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The Volunteer State Offers a Variety of Adventures

The ups and downs of Tennessee make it an outdoor recreation destination.

By Cary Estes on June 1, 2020

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Tennessee / Jeffrey S. Otto

The landscape of Tennessee is so distinctly diverse, it is honored on the official state flag. The three stars on the flag represent the state’s trio of geographical (and geological) divisions: mountains in the east, the rolling hills of the Cumberland Plateau in the middle, and the fertile lowlands leading to the Mississippi River in the west.

As a result of this topographic transition, the variety of outdoor recreational activities offered in Tennessee is as wide as the state itself. These range from adventure sports, such as whitewater rafting and rock climbing, to more laid-back pursuits like fishing or simply taking in the splendid scenery.

“We have all kinds of different ecosystems in communities throughout the state that provide a variety of outdoor recreational experiences,†says Mike Robertson, director of operations for Tennessee State Parks. “That gives us a lot of different opportunities to introduce people to the natural environment we have here.”

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Tennessee / Jeff Adkins

The parks are a great place to start.

Tennessee’s 56 state parks and 85 state natural areas offer more than 1,300 miles of trails and 80 waterfalls. In addition, Tennessee is home to one of the nation’s grandest outdoor attractions in the Great Smoky Mountains National Park, which spreads out over 522,000 majestic acres and welcomed more than 12.5 million visitors in 2019.

But Robertson says natural beauty – and the accompanying activities – can be found throughout Tennessee. One of the newer examples is Rocky Fork State Park in Erwin, which was established in 2012. At an elevation of more than 4,000 feet, it is the highest state park in Tennessee, providing picturesque visuals as well as a stream that is popular for trout fishing.

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Other highlights include South Cumberland State Park for hiking and backcountry camping; the Wolf River Valley region for paddling and biking; Reelfoot Lake State Park in western Tennessee for fishing and bird-watching; and the Tennessee River Valley, which runs through the heart of the state and includes millions of acres of public land and hundreds of miles of waterways.

“Those all provide great opportunities for people to enjoy Tennessee’s nature,†Robertson says.

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Tennessee / Jeff Adkins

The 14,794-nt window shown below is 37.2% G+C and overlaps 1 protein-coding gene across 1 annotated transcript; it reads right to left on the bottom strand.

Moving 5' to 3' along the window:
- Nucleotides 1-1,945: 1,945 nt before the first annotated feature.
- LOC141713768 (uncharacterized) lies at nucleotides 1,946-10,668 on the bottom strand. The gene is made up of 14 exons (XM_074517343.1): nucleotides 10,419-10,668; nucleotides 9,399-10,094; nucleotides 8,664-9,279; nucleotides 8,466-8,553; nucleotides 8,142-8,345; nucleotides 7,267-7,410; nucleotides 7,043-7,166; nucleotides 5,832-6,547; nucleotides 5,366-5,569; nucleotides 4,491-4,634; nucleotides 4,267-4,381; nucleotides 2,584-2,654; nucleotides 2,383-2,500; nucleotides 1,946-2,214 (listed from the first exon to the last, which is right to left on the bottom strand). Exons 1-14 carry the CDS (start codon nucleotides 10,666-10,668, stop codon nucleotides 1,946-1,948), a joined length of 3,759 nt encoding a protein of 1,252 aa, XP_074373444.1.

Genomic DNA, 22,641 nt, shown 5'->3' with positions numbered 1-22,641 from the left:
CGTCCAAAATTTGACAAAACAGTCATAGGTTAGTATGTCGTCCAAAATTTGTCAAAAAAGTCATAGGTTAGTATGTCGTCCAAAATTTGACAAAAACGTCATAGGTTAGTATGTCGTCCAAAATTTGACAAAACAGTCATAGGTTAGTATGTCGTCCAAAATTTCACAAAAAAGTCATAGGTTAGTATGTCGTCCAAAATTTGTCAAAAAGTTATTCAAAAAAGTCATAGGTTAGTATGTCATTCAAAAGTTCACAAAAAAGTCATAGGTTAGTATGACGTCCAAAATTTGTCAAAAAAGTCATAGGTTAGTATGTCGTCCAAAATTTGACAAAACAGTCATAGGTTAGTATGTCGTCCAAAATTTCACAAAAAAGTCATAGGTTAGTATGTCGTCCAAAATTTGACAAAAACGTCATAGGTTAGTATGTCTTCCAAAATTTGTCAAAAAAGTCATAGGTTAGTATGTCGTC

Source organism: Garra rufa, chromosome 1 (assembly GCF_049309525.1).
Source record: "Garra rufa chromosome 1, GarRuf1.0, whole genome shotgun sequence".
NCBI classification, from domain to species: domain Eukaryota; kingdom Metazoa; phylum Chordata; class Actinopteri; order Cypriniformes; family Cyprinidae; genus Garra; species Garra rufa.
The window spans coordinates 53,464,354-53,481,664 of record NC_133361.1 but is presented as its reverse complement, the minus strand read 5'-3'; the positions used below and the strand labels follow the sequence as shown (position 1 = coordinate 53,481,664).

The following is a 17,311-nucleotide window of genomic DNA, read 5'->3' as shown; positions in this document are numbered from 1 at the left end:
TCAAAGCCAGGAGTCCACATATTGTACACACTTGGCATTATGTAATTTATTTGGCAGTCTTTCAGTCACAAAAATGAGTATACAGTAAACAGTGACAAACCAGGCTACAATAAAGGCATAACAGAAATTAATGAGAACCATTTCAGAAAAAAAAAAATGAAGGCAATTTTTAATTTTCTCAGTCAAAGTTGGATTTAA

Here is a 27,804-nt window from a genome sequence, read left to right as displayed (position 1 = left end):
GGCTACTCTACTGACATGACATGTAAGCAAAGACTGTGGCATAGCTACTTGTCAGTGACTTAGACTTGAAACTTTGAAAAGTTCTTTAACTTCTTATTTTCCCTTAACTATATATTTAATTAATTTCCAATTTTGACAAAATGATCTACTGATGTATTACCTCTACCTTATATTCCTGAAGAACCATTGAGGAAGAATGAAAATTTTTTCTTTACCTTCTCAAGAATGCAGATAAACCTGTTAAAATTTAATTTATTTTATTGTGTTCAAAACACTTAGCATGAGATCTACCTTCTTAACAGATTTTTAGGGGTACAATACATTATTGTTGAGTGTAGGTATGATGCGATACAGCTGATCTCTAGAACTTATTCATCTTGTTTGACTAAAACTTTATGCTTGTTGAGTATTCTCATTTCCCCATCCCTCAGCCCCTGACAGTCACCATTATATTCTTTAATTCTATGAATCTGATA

A Spirit of Adventure

For people interested in reaching the (rocky) top of outdoor recreation adrenaline, Tennessee provides numerous opportunities for adventure tourism. These include ziplining in the Great Smoky Mountains, rock climbing and rappelling around Chattanooga, which Climbing magazine named “America’s New Climbing Capital,†and cave dwelling at Tuckaleechee Caverns, a 5-star AAA attraction that features 150-foot-deep openings and a 210-foot underground waterfall.

One of the most popular adventure activities in Tennessee is whitewater rafting, especially along the Ocoee River. In addition to all the canoers and kayakers who flood the state’s numerous waterways, approximately 200,000 people tackle the Ocoee’s rousing rapids every year.

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“One thing that’s really nice about the Ocoee is it follows the road (Highway 64, aka the Ocoee Scenic Byway), so that provides a level of safety and convenience,†says Ryan Cooke, owner of Ocoee Inn Rafting and president of the Ocoee River Outfitters Association. “And then the mountains that surround the river are just great. It’s a beautiful area to raft.”

There are 23 official whitewater outfitters along the Ocoee River. Most of the action takes place along the Middle Ocoee, which offers an exhilarating ride but is certainly manageable with a guide. More relaxing rafting trips are available nearby on the Hiwassee River and the Pigeon River, while many experienced rafters prefer the intensity and technical challenges of the Upper Ocoee, which is demanding enough that it was the site for the kayak events in the 1996 Summer Olympics.

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“There’s a river available around here to raft on for everyone, regardless of your age or level of experience,†Cooke says. “There are a number of outfitters that handle large groups, and others where you have just three customers for every guide. So you can usually find anything that you’re looking for.”

That can be said about outdoor recreation in general in Tennessee. After all, it’s in the stars.

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Tennessee / Jeffrey S. Otto

Climb Time

Recreation opportunities in Tennessee don’t just stop at its parks and rivers. One unique option available to residents is The Block, one of the largest climbing complexes in the United States. Located in Chattanooga, this state-of-the-art, 28,000-square-foot climbing and bouldering gym opened in 2013 and includes an 11,000-square-foot dual art piece and climbing wall on the building’s Broad Street façade – many of the climbing walls are found on the outside of the building, while the inside also includes an obstacle course.

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